Below you will find a list of recommended crossbow arrow kinetic energies needed for various game animals using a good fixed blade broadhead.
The two types of fixed blade broadhead configurations.
1. Replaceable blade type, chisel tipped broadhead: - The blades are removable for sharpening or replacement. Broadhead's that use a chisel tip have to punch or rip through an animal's hide before reaching the broadhead's blade cutting surface. This will use some of the arrow's kinetic energy thus impeding penetration. This style of tip is durable and will push through heavy bone.
2. Cut on contact, one piece broadhead: - Full blade broadheads have cutting edges that extend from the tip of the point back to the rear portion of the blade. Cut on contact, one piece broadheads slice through hide which requires very little kinetic energy, therefore penetration is better than the chisel tipped, these are a good choice for very low powered crossbows.
Best diameter of broadhead for accuracy.
The design of some fixed blade broadheads is not conducive to accurate shooting as they may have extremely large surface area, blade shape, or other design characteristics that, when used on an arrow shaft of 22" or less, will not fly well.
The shorter the arrow you are shooting, the more difficult it is to get extremely tight groups with some broadheads. If the heads have too much surface area or a very large cutting diameter, they will plane easily from catching air in flight.
Short 1 1/8" diameter or less broadheads are for the most part very accurate on any arrow.
How to gain accuracy from a broadhead.
Simply put, if your broadhead is steering your arrow in the wrong direction and is not accurate, add bigger or more fletching to your arrow with a right or left helical twist as this will somewhat cancel out the broadhead steering the arrow.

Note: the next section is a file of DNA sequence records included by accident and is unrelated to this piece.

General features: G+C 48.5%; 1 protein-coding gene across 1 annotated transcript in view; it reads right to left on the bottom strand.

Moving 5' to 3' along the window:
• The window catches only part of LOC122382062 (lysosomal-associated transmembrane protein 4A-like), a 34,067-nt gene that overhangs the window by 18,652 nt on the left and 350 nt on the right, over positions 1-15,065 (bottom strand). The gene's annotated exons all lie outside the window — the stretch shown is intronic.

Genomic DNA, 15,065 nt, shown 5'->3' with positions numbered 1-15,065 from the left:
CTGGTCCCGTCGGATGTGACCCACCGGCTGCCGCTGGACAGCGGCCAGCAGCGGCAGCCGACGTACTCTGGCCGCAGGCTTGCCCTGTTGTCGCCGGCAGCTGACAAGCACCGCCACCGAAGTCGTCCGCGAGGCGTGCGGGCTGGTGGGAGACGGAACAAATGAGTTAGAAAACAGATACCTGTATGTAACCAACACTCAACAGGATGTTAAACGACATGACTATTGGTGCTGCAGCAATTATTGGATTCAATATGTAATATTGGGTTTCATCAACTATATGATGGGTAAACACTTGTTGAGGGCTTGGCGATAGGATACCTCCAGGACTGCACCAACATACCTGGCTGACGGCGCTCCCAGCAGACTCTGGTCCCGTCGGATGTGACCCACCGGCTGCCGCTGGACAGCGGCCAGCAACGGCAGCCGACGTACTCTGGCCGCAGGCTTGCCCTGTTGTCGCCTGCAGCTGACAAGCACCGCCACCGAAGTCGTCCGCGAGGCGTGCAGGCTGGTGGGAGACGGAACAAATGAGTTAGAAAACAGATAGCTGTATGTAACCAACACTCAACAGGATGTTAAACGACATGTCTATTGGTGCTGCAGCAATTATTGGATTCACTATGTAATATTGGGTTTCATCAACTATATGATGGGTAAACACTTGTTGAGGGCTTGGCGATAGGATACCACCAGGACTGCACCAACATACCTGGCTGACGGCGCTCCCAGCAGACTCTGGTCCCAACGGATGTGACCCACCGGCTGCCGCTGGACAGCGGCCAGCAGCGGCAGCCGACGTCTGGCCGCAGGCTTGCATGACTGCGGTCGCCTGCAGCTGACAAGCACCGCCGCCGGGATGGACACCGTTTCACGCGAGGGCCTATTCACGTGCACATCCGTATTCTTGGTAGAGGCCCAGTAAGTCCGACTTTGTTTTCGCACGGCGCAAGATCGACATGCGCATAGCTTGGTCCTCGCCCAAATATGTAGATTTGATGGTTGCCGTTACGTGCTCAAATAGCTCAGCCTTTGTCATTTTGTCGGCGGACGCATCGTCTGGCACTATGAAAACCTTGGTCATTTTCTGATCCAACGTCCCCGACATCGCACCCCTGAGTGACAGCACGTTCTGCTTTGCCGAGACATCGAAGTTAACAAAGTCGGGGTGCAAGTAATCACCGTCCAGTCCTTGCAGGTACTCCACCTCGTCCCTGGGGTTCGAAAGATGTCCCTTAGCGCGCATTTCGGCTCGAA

Heavy boned animals such as elk or bear: The chisel tip fixed blade broadhead works best as it has the ability to penetrate heavy bone without destruction to the broadhead itself.
Thin skin animals such as deer & antelope:
Hunting from a ground blind or stalking, a small diameter one piece broadhead offers the hunter accuracy with good penetration on the animal, leaving a good blood trail to follow.
Hunting from a treestand, because of the extreme angle of this hunting position a large diameter cut broadhead is recommended as it is easy to miss most of the vitals in the animal.
Broadhead diameter test and blood trails.
2009 archery deer seasons we had used 3 blade, chisel tipped, fixed-blade 7/8" diameter, (1 5/16" surface cutting area) broadheads from ground blinds to see if the extreme accuracy gained from using a small diameter broadhead on broadside shots catching both lungs of the deer, left better blood-trails than a treestand shot where only one lung may be hit with an expandable broadhead.
This test was very visual in its outcome, the accuracy gained by using small diameter broadheads is worth noting; (1 1/2" at 50 yards).
The blood-trails were much heavier with the accurate ground blind horizontal double lung shot as opposed to the near vertical one lung shot from a treestand using an expandable broadhead.